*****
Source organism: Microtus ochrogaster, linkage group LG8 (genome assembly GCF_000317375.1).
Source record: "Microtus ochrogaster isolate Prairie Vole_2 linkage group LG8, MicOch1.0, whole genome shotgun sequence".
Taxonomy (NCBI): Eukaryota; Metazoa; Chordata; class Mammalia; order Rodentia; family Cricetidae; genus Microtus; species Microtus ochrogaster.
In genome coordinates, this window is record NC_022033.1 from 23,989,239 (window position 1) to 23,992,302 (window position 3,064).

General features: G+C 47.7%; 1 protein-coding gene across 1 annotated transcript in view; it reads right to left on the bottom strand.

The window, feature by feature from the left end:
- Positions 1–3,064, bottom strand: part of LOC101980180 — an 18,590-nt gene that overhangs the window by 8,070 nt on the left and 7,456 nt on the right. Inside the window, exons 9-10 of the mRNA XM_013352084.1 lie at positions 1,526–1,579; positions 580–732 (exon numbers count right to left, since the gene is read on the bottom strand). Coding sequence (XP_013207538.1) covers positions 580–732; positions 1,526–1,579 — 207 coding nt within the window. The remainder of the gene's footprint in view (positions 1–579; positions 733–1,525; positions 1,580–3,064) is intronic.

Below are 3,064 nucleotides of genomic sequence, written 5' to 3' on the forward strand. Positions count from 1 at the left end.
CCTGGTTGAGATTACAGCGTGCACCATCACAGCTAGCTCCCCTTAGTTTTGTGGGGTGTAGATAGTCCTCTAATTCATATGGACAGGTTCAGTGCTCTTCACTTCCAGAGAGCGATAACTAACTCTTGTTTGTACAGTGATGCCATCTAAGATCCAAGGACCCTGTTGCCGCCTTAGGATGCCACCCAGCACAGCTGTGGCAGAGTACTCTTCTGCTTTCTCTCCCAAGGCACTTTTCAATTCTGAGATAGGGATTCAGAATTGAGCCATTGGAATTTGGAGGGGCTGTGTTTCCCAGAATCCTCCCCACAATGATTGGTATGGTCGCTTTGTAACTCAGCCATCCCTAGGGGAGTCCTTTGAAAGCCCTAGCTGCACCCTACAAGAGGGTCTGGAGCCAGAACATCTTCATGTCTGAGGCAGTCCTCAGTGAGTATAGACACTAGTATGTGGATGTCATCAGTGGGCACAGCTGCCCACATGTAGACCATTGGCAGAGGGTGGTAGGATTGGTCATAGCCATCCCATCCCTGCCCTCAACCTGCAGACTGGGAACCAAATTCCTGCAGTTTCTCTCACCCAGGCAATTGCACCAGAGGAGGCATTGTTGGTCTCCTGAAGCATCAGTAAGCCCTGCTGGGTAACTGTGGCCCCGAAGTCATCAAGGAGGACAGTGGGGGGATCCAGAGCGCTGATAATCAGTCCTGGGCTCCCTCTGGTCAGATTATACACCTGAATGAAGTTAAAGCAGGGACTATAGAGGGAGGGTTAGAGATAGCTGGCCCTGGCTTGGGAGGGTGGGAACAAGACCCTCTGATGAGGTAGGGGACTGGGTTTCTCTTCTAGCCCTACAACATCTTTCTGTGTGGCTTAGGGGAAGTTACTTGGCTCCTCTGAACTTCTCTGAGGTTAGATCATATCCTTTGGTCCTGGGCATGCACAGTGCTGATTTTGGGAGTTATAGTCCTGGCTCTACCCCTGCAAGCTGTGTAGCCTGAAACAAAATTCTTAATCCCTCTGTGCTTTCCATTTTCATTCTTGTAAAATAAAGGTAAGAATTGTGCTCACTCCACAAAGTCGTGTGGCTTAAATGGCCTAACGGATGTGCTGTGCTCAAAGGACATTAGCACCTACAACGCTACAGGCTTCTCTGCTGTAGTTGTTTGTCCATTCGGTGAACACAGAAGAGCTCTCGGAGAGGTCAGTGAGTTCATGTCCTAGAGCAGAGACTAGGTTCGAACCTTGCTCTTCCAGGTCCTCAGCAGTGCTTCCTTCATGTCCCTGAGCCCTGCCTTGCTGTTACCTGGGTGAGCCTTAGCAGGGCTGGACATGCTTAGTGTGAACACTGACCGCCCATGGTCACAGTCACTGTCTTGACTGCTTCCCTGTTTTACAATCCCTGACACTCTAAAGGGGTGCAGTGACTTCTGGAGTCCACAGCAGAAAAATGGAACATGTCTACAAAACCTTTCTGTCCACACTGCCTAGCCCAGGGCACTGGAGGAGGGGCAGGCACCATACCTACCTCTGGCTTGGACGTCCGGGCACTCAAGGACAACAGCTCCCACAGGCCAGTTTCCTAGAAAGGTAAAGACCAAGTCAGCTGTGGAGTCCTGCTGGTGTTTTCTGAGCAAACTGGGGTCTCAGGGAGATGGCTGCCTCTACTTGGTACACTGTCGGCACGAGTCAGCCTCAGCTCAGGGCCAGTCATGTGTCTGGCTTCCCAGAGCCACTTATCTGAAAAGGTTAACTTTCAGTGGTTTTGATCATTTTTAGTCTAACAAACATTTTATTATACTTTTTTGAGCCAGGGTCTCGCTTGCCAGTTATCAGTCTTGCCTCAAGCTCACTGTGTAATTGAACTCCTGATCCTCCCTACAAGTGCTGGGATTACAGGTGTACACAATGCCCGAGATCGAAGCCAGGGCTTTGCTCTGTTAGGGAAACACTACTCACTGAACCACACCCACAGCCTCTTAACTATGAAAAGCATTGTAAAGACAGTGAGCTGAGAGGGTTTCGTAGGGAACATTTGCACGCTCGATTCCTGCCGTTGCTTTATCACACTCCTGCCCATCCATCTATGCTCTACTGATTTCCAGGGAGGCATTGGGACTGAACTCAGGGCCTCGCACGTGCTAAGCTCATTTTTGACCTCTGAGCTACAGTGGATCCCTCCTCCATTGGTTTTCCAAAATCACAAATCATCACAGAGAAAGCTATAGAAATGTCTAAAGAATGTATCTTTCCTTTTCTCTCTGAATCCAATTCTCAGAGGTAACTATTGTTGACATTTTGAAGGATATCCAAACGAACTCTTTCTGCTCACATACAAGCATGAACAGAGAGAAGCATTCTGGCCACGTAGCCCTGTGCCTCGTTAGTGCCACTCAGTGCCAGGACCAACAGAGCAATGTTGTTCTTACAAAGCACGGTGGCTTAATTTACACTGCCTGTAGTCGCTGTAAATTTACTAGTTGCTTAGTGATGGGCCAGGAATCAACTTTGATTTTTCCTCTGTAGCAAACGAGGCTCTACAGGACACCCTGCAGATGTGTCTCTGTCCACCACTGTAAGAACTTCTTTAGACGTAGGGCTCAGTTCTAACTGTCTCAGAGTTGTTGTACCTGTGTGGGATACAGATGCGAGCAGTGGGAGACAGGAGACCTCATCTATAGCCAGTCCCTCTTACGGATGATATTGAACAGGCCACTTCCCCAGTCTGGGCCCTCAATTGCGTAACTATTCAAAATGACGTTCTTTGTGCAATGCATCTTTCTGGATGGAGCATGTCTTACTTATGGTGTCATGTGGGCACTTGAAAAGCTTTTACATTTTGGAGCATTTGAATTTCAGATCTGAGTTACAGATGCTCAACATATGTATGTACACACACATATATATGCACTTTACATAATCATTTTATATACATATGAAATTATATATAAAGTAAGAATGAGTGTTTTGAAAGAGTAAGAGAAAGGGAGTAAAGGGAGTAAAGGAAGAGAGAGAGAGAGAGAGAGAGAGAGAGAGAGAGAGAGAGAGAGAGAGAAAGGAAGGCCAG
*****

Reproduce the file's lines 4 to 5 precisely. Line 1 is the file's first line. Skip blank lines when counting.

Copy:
In genome coordinates, this window is record NC_022033.1 from 23,989,239 (window position 1) to 23,992,302 (window position 3,064).

General features: G+C 47.7%; 1 protein-coding gene across 1 annotated transcript in view; it reads right to left on the bottom strand.